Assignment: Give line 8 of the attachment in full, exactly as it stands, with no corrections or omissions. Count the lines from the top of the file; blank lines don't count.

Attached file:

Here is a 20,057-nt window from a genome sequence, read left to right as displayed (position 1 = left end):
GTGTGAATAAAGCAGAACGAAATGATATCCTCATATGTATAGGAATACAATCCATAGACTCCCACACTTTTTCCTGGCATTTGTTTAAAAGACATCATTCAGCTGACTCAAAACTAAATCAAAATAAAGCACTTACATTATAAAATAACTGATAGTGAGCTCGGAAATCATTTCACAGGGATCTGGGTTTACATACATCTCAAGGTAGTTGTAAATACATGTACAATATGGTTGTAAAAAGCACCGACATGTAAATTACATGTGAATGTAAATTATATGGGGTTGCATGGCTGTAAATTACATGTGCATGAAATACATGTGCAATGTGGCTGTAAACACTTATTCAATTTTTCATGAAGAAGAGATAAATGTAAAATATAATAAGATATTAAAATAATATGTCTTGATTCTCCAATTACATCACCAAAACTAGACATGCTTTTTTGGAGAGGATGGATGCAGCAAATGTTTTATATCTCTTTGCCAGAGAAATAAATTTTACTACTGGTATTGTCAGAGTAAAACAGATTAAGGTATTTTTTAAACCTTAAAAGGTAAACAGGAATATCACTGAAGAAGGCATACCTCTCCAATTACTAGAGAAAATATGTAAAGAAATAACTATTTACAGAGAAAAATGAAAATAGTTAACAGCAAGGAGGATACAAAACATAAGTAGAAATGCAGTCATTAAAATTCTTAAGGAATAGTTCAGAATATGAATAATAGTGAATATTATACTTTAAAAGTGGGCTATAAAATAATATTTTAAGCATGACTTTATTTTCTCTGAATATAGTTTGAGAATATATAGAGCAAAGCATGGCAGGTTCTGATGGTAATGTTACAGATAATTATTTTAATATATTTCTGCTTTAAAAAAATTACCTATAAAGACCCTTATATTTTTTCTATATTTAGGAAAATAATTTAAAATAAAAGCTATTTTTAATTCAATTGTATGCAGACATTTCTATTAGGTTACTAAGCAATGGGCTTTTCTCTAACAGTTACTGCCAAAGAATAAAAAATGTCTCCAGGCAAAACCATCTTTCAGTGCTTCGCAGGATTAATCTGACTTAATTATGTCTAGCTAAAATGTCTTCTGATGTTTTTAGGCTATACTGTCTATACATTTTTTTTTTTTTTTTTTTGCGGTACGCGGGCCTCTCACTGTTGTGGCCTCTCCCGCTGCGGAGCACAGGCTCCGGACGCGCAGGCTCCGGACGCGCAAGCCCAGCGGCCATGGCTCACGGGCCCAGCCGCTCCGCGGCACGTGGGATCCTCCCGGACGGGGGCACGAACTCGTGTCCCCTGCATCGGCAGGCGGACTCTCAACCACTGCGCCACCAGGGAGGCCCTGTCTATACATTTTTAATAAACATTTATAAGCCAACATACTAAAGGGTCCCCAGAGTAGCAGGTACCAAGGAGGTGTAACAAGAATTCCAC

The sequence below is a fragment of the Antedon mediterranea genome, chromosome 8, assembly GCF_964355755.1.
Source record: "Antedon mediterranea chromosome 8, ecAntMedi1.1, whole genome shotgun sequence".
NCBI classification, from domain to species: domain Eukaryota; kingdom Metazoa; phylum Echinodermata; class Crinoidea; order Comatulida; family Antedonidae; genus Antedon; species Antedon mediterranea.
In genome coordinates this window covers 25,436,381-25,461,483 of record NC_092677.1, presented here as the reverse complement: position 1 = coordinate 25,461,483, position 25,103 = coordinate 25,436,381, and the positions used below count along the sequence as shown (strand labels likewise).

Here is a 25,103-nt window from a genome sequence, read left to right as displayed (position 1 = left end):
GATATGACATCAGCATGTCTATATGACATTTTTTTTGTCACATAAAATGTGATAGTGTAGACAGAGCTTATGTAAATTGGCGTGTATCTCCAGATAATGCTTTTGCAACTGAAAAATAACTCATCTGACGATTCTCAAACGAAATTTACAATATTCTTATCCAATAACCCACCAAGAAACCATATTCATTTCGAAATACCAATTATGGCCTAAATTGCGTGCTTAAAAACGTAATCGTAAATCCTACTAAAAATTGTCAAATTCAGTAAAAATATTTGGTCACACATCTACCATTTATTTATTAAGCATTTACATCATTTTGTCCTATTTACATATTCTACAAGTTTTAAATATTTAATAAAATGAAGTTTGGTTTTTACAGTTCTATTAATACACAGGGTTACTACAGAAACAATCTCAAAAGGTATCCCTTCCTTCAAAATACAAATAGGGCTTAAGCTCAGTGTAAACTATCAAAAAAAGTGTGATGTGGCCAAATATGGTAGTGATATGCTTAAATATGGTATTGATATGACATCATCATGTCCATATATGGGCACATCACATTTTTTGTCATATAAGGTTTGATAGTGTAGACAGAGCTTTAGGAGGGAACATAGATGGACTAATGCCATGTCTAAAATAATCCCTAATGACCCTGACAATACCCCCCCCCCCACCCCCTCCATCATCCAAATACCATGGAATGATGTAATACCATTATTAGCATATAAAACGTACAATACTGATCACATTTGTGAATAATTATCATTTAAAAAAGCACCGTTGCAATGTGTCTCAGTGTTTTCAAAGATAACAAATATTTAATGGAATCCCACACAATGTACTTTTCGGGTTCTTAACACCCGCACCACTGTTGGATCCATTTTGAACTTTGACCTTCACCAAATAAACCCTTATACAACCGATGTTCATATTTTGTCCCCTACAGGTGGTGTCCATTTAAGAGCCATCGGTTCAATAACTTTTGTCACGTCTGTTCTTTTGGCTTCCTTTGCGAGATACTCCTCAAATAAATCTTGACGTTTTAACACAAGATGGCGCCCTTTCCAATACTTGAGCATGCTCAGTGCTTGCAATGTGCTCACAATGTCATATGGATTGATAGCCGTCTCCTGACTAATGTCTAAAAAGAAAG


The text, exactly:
GATATGACATCAGCATGTCTATATGACATTTTTTTTGTCACATAAAATGTGATAGTGTAGACAGAGCTTATGTAAATTGGCGTGTATCTCCAGATAATGCTTTTGCAACTGAAAAATAACTCATCTGACGATTCTCAAACGAAATTTACAATATTCTTATCCAATAACCCACCAAGAAACCATATTCATTTCGAAATACCAATTATGGCCTAAATTGCGTGCTTAAAAACGTAATCGTAAATCCTACTAAAAATTGTCAAATTCAGTAAAAATATTTGGTCACACATCTACCATTTATTTATTAAGCATTTACATCATTTTGTCCTATTTACATATTCTACAAGTTTTAAATATTTAATAAAATGAAGTTTGGTTTTTACAGTTCTATTAATACACAGGGTTACTACAGAAACAATCTCAAAAGGTATCCCTTCCTTCAAAATACAAATAGGGCTTAAGCTCAGTGTAAACTATCAAAAAAAGTGTGATGTGGCCAAATATGGTAGTGATATGCTTAAATATGGTATTGATATGACATCATCATGTCCATATATGGGCACATCACATTTTTTGTCATATAAGGTTTGATAGTGTAGACAGAGCTTTAGGAGGGAACATAGATGGACTAATGCCATGTCTAAAATAATCCCTAATGACCCTGACAATACCCCCCCCCCCACCCCCTCCATCATCCAAATACCATGGAATGATGTAATACCATTATTAGCATATAAAACGTACAATACTGATCACATTTGTGAATAATTATCATTTAAAAAAGCACCGTTGCAATGTGTCTCAGTGTTTTCAAAGATAACAAATATTTAATGGAATCCCACACAATGTACTTTTCGGGTTCTTAACACCCGCACCACTGTTGGATCCATTTTGAACTTTGACCTTCACCAAATAAACCCTTATACAACCGATGTTCATATTTTGTCCCCTACAGGTGGTGTCCATTTAAGAGCCATCGGTTCAATAACTTTTGTCACGTCTGTTCTTTTGGCTTCCTTTGCGAGATACTCCTCAAATAAATCTTGACGTTTTAACACAAGATGGCGCCCTTTCCAATACTTGAGCATGCTCAGTGCTTGCAATGTGCTCACAATGTCATATGGATTGATAGCCGTCTCCTGACTAATGTCTAAAAAGAAAG